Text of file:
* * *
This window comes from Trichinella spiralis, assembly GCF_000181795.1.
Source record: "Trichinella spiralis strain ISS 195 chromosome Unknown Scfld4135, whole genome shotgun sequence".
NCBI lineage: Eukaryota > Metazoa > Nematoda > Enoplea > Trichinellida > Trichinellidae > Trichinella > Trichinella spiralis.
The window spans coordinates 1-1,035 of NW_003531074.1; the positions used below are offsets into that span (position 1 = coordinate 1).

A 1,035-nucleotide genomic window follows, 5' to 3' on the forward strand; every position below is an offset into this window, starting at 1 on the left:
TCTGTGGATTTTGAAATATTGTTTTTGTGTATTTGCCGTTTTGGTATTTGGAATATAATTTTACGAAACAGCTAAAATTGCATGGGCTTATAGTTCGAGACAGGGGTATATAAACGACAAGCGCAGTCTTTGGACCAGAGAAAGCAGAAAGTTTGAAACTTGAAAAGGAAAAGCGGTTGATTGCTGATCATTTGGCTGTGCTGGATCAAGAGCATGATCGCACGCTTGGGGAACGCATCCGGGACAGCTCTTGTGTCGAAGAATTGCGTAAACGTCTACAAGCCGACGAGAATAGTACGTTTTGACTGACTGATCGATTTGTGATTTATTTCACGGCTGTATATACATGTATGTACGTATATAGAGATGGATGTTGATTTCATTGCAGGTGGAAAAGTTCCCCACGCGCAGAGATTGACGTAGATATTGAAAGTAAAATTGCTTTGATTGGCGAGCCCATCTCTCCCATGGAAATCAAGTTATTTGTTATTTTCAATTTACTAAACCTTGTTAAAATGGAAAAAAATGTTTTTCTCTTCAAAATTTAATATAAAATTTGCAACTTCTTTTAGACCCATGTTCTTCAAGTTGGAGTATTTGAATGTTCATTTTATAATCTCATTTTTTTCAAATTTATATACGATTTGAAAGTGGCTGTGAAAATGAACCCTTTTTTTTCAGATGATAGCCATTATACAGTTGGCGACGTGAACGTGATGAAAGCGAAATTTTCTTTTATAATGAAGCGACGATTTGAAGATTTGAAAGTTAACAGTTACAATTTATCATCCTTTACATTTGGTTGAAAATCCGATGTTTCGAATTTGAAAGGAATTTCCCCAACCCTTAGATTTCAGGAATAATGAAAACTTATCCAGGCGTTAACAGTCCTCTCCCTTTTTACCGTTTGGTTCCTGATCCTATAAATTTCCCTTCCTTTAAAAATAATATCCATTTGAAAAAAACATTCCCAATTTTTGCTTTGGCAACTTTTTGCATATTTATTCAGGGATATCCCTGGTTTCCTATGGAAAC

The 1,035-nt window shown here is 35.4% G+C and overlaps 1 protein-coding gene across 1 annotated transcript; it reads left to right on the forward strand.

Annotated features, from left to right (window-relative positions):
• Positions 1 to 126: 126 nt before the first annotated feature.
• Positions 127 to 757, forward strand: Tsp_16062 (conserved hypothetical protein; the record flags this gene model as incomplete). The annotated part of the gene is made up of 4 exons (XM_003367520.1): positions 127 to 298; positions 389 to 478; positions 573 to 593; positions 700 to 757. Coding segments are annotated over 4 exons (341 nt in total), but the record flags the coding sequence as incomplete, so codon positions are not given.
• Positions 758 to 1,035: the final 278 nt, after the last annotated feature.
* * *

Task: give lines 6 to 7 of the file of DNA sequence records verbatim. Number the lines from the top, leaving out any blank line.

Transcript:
TCTGTGGATTTTGAAATATTGTTTTTGTGTATTTGCCGTTTTGGTATTTGGAATATAATTTTACGAAACAGCTAAAATTGCATGGGCTTATAGTTCGAGACAGGGGTATATAAACGACAAGCGCAGTCTTTGGACCAGAGAAAGCAGAAAGTTTGAAACTTGAAAAGGAAAAGCGGTTGATTGCTGATCATTTGGCTGTGCTGGATCAAGAGCATGATCGCACGCTTGGGGAACGCATCCGGGACAGCTCTTGTGTCGAAGAATTGCGTAAACGTCTACAAGCCGACGAGAATAGTACGTTTTGACTGACTGATCGATTTGTGATTTATTTCACGGCTGTATATACATGTATGTACGTATATAGAGATGGATGTTGATTTCATTGCAGGTGGAAAAGTTCCCCACGCGCAGAGATTGACGTAGATATTGAAAGTAAAATTGCTTTGATTGGCGAGCCCATCTCTCCCATGGAAATCAAGTTATTTGTTATTTTCAATTTACTAAACCTTGTTAAAATGGAAAAAAATGTTTTTCTCTTCAAAATTTAATATAAAATTTGCAACTTCTTTTAGACCCATGTTCTTCAAGTTGGAGTATTTGAATGTTCATTTTATAATCTCATTTTTTTCAAATTTATATACGATTTGAAAGTGGCTGTGAAAATGAACCCTTTTTTTTCAGATGATAGCCATTATACAGTTGGCGACGTGAACGTGATGAAAGCGAAATTTTCTTTTATAATGAAGCGACGATTTGAAGATTTGAAAGTTAACAGTTACAATTTATCATCCTTTACATTTGGTTGAAAATCCGATGTTTCGAATTTGAAAGGAATTTCCCCAACCCTTAGATTTCAGGAATAATGAAAACTTATCCAGGCGTTAACAGTCCTCTCCCTTTTTACCGTTTGGTTCCTGATCCTATAAATTTCCCTTCCTTTAAAAATAATATCCATTTGAAAAAAACATTCCCAATTTTTGCTTTGGCAACTTTTTGCATATTTATTCAGGGATATCCCTGGTTTCCTATGGAAAC

The 1,035-nt window shown here is 35.4% G+C and overlaps 1 protein-coding gene across 1 annotated transcript; it reads left to right on the forward strand.